Wikipedia's definition of Hill sphere is: An astronomical body's Hill sphere is the region in which it dominates the attraction of satellites. To be retained by a planet, a moon must have an orbit ...
I found this image on calculations of Hill sphere for planets/dwarf planets of the Solar system. From http://en.wikipedia.org/wiki/File:Hill_sphere_of_the_planets.png I found it interesting that ...
From what I know of elliptical orbits, an object speeds up near the periapsis and slows down at the apoapsis, much like we learned in high school physics how a sphere would roll down and back up a ...
Knowing the apoapsis, periapsis and therefore period of an orbit, how can I find the radius of an object in an orbit at a given angle or time, whichever is needed. For example, if I have an object m ...
Consider a space ship that is being drawn closer to a black hole. The crew begins to notice the effects, and discovers that they are nearing the black hole. They then manage to halt their ...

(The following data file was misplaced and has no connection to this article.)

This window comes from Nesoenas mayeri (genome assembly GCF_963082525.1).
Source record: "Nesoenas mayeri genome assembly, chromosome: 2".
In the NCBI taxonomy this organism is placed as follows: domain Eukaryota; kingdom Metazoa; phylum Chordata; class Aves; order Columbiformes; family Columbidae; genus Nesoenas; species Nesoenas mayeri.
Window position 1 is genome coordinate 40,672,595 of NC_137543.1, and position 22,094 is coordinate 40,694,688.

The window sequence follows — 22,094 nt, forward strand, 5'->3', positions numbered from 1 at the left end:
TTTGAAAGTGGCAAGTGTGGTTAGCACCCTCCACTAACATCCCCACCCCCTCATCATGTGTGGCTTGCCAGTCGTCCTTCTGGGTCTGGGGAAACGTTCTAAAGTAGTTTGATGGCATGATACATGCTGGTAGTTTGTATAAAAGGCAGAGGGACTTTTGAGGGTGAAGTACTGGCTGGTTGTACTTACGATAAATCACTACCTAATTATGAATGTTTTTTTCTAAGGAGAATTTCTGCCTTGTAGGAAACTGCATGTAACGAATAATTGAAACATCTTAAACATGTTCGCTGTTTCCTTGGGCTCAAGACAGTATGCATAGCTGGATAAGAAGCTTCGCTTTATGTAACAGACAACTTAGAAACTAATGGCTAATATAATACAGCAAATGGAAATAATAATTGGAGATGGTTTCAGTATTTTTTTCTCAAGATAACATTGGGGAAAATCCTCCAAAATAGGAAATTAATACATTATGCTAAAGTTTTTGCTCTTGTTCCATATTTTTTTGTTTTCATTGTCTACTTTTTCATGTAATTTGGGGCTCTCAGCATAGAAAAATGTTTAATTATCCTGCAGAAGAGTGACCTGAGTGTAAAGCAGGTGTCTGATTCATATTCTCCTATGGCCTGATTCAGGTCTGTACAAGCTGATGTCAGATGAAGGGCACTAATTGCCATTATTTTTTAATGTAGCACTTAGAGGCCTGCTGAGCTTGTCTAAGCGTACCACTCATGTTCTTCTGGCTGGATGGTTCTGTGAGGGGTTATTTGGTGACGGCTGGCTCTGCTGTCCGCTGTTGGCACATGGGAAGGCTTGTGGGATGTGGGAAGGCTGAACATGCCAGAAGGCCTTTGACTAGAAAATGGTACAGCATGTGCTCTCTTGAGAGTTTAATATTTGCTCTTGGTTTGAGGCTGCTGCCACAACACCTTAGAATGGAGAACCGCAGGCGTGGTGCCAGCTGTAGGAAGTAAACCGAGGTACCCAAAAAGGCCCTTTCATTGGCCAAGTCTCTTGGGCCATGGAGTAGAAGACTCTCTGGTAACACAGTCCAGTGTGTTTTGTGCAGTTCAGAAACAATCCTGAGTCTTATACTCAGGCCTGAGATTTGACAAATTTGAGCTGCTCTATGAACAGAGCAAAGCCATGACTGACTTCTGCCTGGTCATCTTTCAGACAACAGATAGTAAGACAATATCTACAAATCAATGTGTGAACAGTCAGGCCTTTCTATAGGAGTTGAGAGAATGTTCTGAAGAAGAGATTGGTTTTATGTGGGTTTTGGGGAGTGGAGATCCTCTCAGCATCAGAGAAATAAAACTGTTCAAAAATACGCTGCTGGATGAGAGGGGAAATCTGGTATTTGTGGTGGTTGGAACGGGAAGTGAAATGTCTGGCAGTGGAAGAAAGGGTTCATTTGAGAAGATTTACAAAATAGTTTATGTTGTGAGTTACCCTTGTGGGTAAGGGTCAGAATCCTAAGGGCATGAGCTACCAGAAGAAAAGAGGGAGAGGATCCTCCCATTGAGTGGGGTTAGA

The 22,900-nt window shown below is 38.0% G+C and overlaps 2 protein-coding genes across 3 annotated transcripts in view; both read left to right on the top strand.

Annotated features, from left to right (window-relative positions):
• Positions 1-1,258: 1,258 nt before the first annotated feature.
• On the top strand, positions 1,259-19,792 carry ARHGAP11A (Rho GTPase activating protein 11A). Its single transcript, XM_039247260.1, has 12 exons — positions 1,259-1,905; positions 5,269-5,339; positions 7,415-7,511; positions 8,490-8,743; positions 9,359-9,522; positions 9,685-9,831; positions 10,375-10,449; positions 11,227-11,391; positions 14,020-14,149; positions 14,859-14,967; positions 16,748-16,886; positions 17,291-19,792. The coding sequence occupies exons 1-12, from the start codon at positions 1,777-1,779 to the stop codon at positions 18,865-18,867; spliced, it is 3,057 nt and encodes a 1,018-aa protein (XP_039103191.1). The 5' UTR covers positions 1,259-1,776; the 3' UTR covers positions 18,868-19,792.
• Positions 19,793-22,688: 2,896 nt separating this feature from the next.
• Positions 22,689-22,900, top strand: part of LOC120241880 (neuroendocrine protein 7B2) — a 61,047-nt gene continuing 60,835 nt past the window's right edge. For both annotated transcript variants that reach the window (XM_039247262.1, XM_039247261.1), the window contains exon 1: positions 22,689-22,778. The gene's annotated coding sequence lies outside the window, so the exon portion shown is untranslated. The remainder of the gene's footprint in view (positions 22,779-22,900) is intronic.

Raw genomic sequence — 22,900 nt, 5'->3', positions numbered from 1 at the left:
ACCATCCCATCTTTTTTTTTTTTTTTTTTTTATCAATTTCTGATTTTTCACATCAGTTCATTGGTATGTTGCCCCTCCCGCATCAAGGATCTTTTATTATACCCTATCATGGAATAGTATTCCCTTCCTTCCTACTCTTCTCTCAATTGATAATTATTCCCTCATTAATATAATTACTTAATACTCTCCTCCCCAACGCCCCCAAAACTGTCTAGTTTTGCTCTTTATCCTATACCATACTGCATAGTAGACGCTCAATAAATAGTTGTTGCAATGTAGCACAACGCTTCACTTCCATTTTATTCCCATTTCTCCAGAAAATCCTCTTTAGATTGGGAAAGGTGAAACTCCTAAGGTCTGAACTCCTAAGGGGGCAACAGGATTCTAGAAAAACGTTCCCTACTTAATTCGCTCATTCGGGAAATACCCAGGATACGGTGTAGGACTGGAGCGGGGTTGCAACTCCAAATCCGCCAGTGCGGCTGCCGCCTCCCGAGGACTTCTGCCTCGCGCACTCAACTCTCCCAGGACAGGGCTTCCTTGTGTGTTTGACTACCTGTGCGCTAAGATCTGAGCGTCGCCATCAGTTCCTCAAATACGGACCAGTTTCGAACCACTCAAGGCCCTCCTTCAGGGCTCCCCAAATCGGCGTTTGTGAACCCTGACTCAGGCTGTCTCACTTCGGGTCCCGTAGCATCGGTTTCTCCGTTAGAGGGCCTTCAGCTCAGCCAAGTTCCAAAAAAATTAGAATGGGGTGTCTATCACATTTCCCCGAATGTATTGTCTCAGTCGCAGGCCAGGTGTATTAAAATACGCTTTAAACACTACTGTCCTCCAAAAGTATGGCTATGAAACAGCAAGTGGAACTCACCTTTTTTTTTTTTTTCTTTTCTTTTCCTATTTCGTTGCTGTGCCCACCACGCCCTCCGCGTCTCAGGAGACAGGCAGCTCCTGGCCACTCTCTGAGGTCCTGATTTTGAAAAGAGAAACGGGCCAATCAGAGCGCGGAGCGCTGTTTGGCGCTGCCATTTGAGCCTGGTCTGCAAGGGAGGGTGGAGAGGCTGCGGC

How do they make International space station to orbit the earth beyond earth's gravity acting on it? We all know that ISS is rotating at an altitude of just 350km away.How could ISS escape earth's ...
What is the maximum distance for a satellite to orbit the earth? Does earth's gravity has the impact on satellite? I do know that earth's gravity will never be zero and it's gravity is inversely ...
I have two stars, with known masses and known orbital radius. How do I calculate the orbital periods of both stars?
When one planet passes near another during its trip around the sun, does their gravitational pull is strong enough to disrupt noticeably each other's orbit ?
Is it possible (for either a satellite or a planet) to orbit around a black hole? Do they attract everything around themselves into the center? Or they just affect gravitational force just like stars? ...